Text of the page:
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Can we start calling blockchain mainstream yet? Not so fast.

Remember when every crypto article opined about blockchain becoming mainstream? Years later, as the likes of Elon Musk, Jack Dorsey, and legacy financial institutions enter the game, some have argued digital assets and the novel tech that powers them are, indeed, finally mainstream. 

They’re not. Unless someone comes from a dimension where El Salvador already is a financial superpower, there shouldn’t be much debate on the topic. For blockchains to become a day-to-day thing, progressive steps need to be taken within three strategic groups: governments, banks, and the blockchain industry. 

While the crypto industry’s current debate goes around “regulation vs. no-regulation,” the most relevant subject for governments and banks, there is much that needs to be debated with the blockchain industry, so everyone can move forward into a new age for finances. It’s like drivers are debating the government how to build roads but they are ignoring what car manufacturers have to say.

Regulation alone isn’t the answer to an industry whose motto is liberty. Everyone knows telling someone to not do something that’s wrong isn’t usually effective. This obvious impasse between governments and banks around crypto exists because governments don’t have the means to enforce their regulations on blockchain in the financial sector, but they do have the power to make it all illegal with the stroke of a pen

Governments need the means through which to regulate blockchain-based finance, because banning crypto will only make countries who take a hardline on digital assets fall behind. If the blockchain industry wants to be truly legitimate, it has to build a solid bridge connecting itself to mainstream finance, instead of leaving the issue to governments and banks. Because also from a technical point of view, only a solution designed from the ground up with blockchain can provide the security needed to bridge cryptos with traditional finance. 

Step one for crypto adoption: Hack-proof Custody for whales and sardines

Blockchain’s first step toward becoming mainstream needs to start with the ability to safely own an asset, making digital wallets inviolable with institutional level custody of assets.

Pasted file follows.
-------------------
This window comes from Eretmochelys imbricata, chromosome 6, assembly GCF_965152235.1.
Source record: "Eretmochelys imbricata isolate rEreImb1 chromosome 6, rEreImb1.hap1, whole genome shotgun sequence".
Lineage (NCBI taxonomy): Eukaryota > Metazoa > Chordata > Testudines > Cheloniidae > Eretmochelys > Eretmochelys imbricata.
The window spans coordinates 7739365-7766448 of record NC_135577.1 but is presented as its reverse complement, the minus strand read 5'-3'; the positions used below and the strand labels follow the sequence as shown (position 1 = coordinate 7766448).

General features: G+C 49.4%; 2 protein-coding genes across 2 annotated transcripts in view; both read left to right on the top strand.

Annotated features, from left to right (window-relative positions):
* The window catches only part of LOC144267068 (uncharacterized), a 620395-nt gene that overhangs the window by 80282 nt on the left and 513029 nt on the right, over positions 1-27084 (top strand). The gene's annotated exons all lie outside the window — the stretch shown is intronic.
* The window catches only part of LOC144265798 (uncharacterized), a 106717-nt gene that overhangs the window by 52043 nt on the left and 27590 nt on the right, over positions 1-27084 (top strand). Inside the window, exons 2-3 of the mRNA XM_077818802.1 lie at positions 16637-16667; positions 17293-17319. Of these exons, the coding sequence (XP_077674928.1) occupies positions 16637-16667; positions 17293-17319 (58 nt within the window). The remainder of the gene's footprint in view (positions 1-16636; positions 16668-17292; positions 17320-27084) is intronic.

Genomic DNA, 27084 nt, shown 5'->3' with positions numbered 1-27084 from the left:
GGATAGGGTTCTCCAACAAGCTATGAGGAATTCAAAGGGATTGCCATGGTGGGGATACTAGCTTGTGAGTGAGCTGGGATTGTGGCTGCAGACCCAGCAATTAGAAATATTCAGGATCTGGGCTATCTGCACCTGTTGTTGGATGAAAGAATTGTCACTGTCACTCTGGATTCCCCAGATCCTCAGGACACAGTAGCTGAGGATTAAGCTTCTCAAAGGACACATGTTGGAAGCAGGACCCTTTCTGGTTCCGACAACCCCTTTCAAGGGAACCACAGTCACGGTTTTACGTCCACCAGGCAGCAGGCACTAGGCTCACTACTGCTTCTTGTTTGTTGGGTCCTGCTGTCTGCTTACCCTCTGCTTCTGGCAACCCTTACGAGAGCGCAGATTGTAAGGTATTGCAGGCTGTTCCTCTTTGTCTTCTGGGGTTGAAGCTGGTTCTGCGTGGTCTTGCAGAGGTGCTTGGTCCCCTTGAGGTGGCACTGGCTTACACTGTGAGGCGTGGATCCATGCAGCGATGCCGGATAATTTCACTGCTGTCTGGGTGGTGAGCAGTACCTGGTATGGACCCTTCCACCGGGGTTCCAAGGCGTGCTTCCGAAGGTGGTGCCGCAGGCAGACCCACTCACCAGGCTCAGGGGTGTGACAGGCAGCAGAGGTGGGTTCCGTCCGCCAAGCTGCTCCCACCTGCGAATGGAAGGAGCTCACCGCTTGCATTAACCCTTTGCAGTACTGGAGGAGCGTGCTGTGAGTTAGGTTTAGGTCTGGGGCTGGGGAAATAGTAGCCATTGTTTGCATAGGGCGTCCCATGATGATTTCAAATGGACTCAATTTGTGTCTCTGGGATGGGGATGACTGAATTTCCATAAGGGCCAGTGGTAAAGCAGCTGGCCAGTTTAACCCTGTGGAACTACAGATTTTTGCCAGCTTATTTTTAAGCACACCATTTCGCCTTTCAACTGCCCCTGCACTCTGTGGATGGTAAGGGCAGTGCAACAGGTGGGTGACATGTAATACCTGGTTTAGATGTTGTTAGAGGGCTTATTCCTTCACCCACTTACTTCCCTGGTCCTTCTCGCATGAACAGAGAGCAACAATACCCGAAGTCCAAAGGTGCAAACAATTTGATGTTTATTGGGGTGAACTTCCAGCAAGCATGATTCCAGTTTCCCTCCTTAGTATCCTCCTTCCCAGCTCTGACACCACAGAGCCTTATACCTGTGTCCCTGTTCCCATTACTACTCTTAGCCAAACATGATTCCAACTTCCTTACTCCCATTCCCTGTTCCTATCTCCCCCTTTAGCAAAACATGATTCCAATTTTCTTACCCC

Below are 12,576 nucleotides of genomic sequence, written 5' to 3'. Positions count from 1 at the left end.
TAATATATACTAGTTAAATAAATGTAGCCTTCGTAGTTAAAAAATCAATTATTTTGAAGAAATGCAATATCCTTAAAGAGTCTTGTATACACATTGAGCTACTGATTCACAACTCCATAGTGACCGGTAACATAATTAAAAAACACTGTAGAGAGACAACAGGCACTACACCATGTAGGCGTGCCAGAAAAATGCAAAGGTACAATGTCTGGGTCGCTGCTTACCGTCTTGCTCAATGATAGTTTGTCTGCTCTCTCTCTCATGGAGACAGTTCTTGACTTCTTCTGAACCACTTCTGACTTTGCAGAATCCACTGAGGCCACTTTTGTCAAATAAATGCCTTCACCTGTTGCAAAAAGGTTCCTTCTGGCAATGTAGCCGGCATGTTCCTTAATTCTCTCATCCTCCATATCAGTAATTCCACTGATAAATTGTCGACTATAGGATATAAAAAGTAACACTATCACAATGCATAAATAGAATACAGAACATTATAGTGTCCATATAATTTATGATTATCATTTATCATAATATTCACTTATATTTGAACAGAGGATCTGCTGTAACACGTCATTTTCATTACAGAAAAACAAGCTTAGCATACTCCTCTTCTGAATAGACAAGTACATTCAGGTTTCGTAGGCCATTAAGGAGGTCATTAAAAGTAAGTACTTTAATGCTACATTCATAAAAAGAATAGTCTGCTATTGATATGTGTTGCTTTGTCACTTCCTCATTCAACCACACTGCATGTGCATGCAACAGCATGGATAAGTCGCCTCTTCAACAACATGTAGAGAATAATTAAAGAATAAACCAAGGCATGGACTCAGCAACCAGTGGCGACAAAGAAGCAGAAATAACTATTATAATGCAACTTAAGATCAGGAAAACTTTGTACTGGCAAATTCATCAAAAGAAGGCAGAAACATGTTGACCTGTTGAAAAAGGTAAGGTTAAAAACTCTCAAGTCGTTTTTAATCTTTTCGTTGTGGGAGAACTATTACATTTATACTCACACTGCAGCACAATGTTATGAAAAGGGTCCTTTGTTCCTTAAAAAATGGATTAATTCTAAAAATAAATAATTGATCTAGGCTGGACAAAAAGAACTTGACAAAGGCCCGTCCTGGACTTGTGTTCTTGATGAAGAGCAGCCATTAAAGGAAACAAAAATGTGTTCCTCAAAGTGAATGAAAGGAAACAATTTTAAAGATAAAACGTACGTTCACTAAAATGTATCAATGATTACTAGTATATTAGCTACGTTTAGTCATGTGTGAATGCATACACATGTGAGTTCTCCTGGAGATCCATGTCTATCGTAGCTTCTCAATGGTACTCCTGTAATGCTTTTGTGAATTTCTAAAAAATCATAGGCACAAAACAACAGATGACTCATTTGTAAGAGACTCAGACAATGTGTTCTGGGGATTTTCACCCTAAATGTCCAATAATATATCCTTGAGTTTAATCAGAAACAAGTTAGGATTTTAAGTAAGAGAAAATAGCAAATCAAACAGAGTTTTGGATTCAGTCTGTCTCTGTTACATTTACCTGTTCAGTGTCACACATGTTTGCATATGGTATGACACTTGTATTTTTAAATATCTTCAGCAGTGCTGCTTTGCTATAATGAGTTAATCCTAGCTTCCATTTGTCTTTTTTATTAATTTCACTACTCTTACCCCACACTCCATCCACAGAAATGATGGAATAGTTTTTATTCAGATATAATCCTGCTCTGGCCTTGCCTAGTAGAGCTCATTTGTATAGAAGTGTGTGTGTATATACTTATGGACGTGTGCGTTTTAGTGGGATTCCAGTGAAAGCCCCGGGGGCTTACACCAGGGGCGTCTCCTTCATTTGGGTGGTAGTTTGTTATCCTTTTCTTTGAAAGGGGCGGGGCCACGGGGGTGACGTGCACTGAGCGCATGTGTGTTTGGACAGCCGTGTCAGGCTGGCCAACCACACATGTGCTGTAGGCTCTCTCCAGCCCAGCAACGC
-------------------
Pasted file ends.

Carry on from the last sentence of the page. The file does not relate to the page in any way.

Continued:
Would you open a bank account at a bank that is famous for having clients’ cards cloned by hackers? Binance gets hacked so frequently that its owner is very upfront about “only having so much they can do,” meaning the ownership of wallets on many crypto exchanges are not as safe as a regular bank account.

We take it for granted when we check our banking apps and our money is there. That doesn’t mean it is impossible to have the money in your bank account stolen—but it’s not something consumers spend their days worrying about because they feel safe enough to ignore this possibility.

Serious organisations, large or small, can handle risks but they have well-defined limits. Risking having financial assets disappear overnight from their accounts is clearly crossing the line and one of the reasons blockchain still isn’t mainstream. Traditional banking and regular investors will adopt blockchain when custody services are truly hack-proof, mirroring the state of security of traditional banking.

After adoption, crypto for the masses: Scale and anticipated usability

Although we are still not at the point where blockchain is being fully adopted by banks and financial institutions, recent adopters already show us the following steps to be taken when adoption is a part of the past. Removing all cyber attack vectors can only be considered sustainable if it is also scalable, allowing institutional and individual users to have safe, high-frequency transactions for every time they trade.

From 2013 to November 2021, the total of cryptocurrencies around the world jumped from 66 to 7,557, according to Statista. In order to bridge the gap between banks and blockchain developers, the financial sector must be able to onboard new cryptocurrencies seamlessly. Transactions need to be ready for automatic high-frequency transactions, equipped with a robust API and customer apps to enable enterprises to secure their digital assets with ease and accessibility. 

At some point, when these initiatives are adopted, we will see traditional assets being adapted to unprecedented blockchain formats that will allow new forms of financial engineering that are unimaginable today. As of now, these are the demands of many blockchain enthusiasts and the work of committed cybersecurity and crypto professionals.